It’s a common intuition that smoother surface texture is “better” for rotating or sliding over another component. It seems natural that a smoother surface would wear less, have lower friction, and perhaps operate at lower temperatures.
This gut reaction is widespread and runs deep. As an example, a few years ago a medical device was developed with a “rougher” surface that improved fluid retention and thus provided better wear characteristics. Yet, the device was widely rejected by surgeons because the rough surface looked “bad” while the typical smooth surfaces looked “good.”
Whether smooth is better is, of course, a complicated question, and the answer will depend on the material properties as well as the surface texture. If the texture of one or both surfaces in a sliding interface is very smooth, there will be a large area of contact between the surfaces at the microscopic level. This large area of real contact will make the surfaces likely to stick, and therefore likely to wear.
At the other extreme, a surface consisting of tall, narrow peaks may act as a “micro-saw” that can abrade the mating surface as it slides over it, particularly if the “saw” surface is made off the harder material.
For a given application there will be some optimal texture in order to carry a load safely without sticking or digging in.
When designing that optimal surface, engineers must also consider how the surfaces will change over time. During the run-in period, newly manufactured mating surfaces undergo substantial change as they see service for the first time. Peak material is worn away as the surfaces conform to each other, and the surface roughness will change, becoming either smoother or rougher. Engineers need to design a surface for performance both before and after the run-in period. If a surface gets rougher as it wears in, it may need to be smoother initially, and vice versa.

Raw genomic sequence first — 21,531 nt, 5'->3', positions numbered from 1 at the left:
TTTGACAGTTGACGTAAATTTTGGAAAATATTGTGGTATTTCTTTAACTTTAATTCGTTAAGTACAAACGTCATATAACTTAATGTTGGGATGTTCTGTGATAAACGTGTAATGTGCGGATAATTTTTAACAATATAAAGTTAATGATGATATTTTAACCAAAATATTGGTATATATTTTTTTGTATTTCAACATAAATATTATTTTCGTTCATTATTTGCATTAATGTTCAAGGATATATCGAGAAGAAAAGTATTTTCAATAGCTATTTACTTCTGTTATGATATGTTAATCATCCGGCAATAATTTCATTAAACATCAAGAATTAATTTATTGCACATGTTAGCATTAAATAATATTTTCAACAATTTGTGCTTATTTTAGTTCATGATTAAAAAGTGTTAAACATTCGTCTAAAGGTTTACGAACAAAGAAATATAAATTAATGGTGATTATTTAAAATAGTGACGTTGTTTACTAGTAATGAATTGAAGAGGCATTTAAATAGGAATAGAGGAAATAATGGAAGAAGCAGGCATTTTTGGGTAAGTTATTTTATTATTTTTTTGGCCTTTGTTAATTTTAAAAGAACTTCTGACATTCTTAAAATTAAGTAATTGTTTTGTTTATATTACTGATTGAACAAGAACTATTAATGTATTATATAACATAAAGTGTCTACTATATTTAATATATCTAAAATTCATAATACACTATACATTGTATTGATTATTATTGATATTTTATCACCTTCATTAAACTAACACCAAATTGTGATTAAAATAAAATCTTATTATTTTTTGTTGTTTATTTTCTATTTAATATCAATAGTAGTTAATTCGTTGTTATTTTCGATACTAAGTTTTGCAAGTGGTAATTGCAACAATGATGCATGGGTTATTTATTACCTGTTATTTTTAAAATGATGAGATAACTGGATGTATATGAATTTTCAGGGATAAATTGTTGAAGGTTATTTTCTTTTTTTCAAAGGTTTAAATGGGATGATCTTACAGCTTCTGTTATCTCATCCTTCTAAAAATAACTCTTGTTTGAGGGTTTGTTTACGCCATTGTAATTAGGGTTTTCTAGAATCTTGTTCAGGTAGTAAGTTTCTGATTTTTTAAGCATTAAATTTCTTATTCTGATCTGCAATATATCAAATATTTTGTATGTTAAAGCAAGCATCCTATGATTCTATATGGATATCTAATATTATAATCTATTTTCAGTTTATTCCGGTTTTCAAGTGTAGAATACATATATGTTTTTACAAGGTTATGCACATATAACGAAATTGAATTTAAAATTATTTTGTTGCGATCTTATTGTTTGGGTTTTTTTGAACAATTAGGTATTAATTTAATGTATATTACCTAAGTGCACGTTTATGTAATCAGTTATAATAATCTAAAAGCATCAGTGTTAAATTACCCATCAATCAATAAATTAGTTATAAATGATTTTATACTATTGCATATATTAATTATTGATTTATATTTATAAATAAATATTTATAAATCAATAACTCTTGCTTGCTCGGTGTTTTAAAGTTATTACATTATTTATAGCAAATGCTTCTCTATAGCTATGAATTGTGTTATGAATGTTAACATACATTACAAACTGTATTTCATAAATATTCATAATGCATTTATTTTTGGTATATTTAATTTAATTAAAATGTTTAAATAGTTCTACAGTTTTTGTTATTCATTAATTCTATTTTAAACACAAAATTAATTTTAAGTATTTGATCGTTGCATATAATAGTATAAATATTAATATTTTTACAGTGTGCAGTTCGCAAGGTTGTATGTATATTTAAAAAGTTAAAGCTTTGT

There are many other considerations as well, including, system loads, the size of the debris particles generated as the surfaces wear, lubrication and texture to retain it, etc. We look at these and related topics in the Wear, Dry Friction and Lubricated Friction modules of our Surface Texture and Tribology short course. The full course, and the individual modules, are available on udemy.com. I encourage you to have a look.